The Best of 2023 – Owning It

By Fritz Byers

If someone tells you they understand the current music landscape, they’re bragging.  And if they tell you they know what it will look like by the end of the decade, they’re lying.

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The decline of major record labels that record, promote, and distribute jazz is an inarguable fact, and the trend has been burbling for most of my adult life.  If you’re into expropriation theory, you might applaud the trend and celebrate that artists can both produce and own the means of production.  All that market upheaval began, as best I can tell, in the late 1970s.  I’m old enough to remember when John Snyder founded Artists House in 1977, reputedly an artists’ cooperative that eliminated all sorts of parasites from the production chain.  The political-economy implications of that made me doubly proud to own Ornette Coleman’s Body Meta and Soapsuds, Soapsuds, two of the new label’s first issues, and two of the first jazz albums I ever bought.

Then, in time, came the digital revolution with its accompanying liberations.  Blue Note, Impulse, Verve, and Atlantic, titans of an earlier age of jazz recordings, may not be what they used to be.  But in their stead, countless artist-owned “labels” have sprung up, and they’re wonderfully adept at getting out the music and making sure you know it’s there for the listening.  I don’t know the economics of all this, but the current flow of new jazz releases is more or less a flood, and a welcome one for a jazz omnivore.  

My makeshift diary seems to show that I listened to at least substantial parts of more than 250 newly released jazz records this year.  This has made for a thrilling soundtrack to a challenging year.  

Speaking of challenges, winnowing all that listening to a manageable Best of Year list has turned the last week into a series of false starts, fresh starts, head-scratching reconsiderations, and occasional “why do it” shrugs.   There’s likely no good answer for that last question.  But for a reason I can’t grasp, this saying of Lao Tzu came to mind a couple of nights ago: “Nature does not hurry; yet everything is accomplished.”  And for a reason I can’t grasp, that got me back on task.  So I put my shoulder back to the wheel, and here you are: my selections of the 40 new releases from 2023 that most engaged me.  (* denotes a special favorite)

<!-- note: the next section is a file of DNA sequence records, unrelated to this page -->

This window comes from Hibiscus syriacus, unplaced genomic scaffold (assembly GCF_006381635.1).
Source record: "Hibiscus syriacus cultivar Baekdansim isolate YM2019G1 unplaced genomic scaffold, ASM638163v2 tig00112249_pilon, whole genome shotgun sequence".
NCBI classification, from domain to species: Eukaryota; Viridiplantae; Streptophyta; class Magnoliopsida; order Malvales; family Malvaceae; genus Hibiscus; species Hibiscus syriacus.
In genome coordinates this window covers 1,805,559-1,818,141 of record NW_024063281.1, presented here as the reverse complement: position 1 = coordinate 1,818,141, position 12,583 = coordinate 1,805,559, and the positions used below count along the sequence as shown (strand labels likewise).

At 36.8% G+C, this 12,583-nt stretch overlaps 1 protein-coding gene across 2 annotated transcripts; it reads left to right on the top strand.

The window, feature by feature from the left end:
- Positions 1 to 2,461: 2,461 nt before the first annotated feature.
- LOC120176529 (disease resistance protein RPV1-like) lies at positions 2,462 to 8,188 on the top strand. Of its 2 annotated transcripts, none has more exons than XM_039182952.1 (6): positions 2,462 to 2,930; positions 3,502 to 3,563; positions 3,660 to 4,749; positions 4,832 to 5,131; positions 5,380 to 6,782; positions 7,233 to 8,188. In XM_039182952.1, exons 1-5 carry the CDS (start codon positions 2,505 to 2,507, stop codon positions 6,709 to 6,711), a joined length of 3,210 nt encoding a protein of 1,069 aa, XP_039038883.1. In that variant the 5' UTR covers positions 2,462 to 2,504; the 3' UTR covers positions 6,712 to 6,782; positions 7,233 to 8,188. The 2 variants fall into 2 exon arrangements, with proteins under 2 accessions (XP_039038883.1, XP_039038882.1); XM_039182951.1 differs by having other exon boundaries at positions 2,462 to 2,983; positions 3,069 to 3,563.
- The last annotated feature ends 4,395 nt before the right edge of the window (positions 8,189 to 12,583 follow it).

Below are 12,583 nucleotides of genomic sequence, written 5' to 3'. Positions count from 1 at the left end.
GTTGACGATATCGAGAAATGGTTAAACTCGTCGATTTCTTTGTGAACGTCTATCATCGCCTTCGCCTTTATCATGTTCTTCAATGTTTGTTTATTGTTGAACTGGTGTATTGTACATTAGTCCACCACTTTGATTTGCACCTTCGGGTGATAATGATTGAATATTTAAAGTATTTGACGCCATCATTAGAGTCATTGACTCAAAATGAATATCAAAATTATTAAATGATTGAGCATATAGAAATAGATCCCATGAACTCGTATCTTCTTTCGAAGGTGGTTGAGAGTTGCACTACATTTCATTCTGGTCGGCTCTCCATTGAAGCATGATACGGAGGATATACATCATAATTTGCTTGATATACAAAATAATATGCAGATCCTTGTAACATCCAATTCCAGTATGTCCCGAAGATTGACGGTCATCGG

Ambrose Akinmusire - Beauty is Enough 
Ambrose Akinmusire - Owl Song 
Rodrigo Amada - Beyond the Margins 
* Darcy James Argue's Secret Society - Dynamic Maximum Tension 
Art Ensemble of Chicago - The Sixth Decade 
Artemis - In Real Time 
* Kenny Barron - The Source
Jonathan Blake - Passages 
George Coleman, Live at Smalls Jazz Club 
* Sylvie Courvoisier, Chimaera 
Kris Davis - Diatom Ribbons Live at the Village Vanguard 
Aaron Diehl & the Knights, Zodiac Suite 
Paul Dunmall, Bright Light a Joyous Celebration 
Michael Formanek Elusion Quartet, As Things Do
Sullivan Fortner - Solo Game 
Ron Horton - A Prayer for Andrew 
* Jo Lawry, Acrobats 
Leap Day Trio - Live at the Cafe Bohemia 
Steve Lehman, Ex Machina 
James Brandon Lewis - Eye of I
* James Brandon Lewis, For Mahalia with Love
Joe Lovano Trio Tapestry, Our Daily Bread 
Christian McBride's New Jawn, Prime 
Pat Metheny, Dream Box 
Allison Miller - Rivers in Our Veins 
* Jason Moran - From the Dancehall to the Battlefield 
Natural Information Society, Since Time is Gravity
Linda May Han Oh - The Glass Hours
* Chris Potter - Got the Keys to the Kingdom
Joshua Redman - Where Are We 
Mike Reed, The Separatist Party 
Cecile McLorin Salvant, Melusine 
Angela Sanchez - NIghtime Creatures 
John Scofield - Uncle John's Band 
* Tyshawn Sorey Trio - Continuing 
Walter Smith , Return to Casual 
Micah Thomas - Reveal 
* Henry Threadgill, The Other One 
Mark Turner - Live at the Village Vanguard 
* Anna Webber, Shimmer Wince 

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